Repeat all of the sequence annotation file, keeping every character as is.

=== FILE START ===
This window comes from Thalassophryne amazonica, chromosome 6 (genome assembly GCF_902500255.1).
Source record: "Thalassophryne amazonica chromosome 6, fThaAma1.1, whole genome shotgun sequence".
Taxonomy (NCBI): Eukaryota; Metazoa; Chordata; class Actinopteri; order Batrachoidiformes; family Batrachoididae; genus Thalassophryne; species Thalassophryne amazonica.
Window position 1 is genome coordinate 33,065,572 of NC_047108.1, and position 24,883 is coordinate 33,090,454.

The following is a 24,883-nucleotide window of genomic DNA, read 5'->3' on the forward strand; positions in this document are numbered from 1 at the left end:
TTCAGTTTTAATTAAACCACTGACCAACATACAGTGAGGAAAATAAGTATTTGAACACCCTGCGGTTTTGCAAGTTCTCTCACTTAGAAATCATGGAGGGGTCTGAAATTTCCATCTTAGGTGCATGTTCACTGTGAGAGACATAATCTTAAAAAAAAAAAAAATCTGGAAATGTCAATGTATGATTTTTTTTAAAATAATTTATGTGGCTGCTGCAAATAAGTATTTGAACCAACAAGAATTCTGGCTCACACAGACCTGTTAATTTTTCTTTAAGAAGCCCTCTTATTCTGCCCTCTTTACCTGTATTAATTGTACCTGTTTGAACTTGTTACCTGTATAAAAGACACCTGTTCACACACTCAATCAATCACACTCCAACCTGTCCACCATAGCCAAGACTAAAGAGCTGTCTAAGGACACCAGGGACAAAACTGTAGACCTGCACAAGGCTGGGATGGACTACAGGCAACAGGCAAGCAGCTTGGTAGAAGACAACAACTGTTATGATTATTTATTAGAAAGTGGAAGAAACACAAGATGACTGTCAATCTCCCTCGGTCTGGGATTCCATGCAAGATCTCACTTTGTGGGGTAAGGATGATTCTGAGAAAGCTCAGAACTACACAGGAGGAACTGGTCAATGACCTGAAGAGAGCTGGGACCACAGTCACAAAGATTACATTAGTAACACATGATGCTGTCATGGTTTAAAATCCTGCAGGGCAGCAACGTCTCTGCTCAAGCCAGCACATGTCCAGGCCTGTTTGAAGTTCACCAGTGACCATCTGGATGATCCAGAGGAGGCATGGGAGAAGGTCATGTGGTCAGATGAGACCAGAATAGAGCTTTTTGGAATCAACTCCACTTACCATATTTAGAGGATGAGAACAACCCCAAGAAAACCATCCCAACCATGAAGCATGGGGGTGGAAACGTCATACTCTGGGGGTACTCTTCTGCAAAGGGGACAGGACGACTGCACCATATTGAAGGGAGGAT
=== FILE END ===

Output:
This window comes from Thalassophryne amazonica, chromosome 6 (genome assembly GCF_902500255.1).
Source record: "Thalassophryne amazonica chromosome 6, fThaAma1.1, whole genome shotgun sequence".
Taxonomy (NCBI): Eukaryota; Metazoa; Chordata; class Actinopteri; order Batrachoidiformes; family Batrachoididae; genus Thalassophryne; species Thalassophryne amazonica.
Window position 1 is genome coordinate 33,065,572 of NC_047108.1, and position 24,883 is coordinate 33,090,454.

The following is a 24,883-nucleotide window of genomic DNA, read 5'->3' on the forward strand; positions in this document are numbered from 1 at the left end:
TTCAGTTTTAATTAAACCACTGACCAACATACAGTGAGGAAAATAAGTATTTGAACACCCTGCGGTTTTGCAAGTTCTCTCACTTAGAAATCATGGAGGGGTCTGAAATTTCCATCTTAGGTGCATGTTCACTGTGAGAGACATAATCTTAAAAAAAAAAAAAATCTGGAAATGTCAATGTATGATTTTTTTTAAAATAATTTATGTGGCTGCTGCAAATAAGTATTTGAACCAACAAGAATTCTGGCTCACACAGACCTGTTAATTTTTCTTTAAGAAGCCCTCTTATTCTGCCCTCTTTACCTGTATTAATTGTACCTGTTTGAACTTGTTACCTGTATAAAAGACACCTGTTCACACACTCAATCAATCACACTCCAACCTGTCCACCATAGCCAAGACTAAAGAGCTGTCTAAGGACACCAGGGACAAAACTGTAGACCTGCACAAGGCTGGGATGGACTACAGGCAACAGGCAAGCAGCTTGGTAGAAGACAACAACTGTTATGATTATTTATTAGAAAGTGGAAGAAACACAAGATGACTGTCAATCTCCCTCGGTCTGGGATTCCATGCAAGATCTCACTTTGTGGGGTAAGGATGATTCTGAGAAAGCTCAGAACTACACAGGAGGAACTGGTCAATGACCTGAAGAGAGCTGGGACCACAGTCACAAAGATTACATTAGTAACACATGATGCTGTCATGGTTTAAAATCCTGCAGGGCAGCAACGTCTCTGCTCAAGCCAGCACATGTCCAGGCCTGTTTGAAGTTCACCAGTGACCATCTGGATGATCCAGAGGAGGCATGGGAGAAGGTCATGTGGTCAGATGAGACCAGAATAGAGCTTTTTGGAATCAACTCCACTTACCATATTTAGAGGATGAGAACAACCCCAAGAAAACCATCCCAACCATGAAGCATGGGGGTGGAAACGTCATACTCTGGGGGTACTCTTCTGCAAAGGGGACAGGACGACTGCACCATATTGAAGGGAGGAT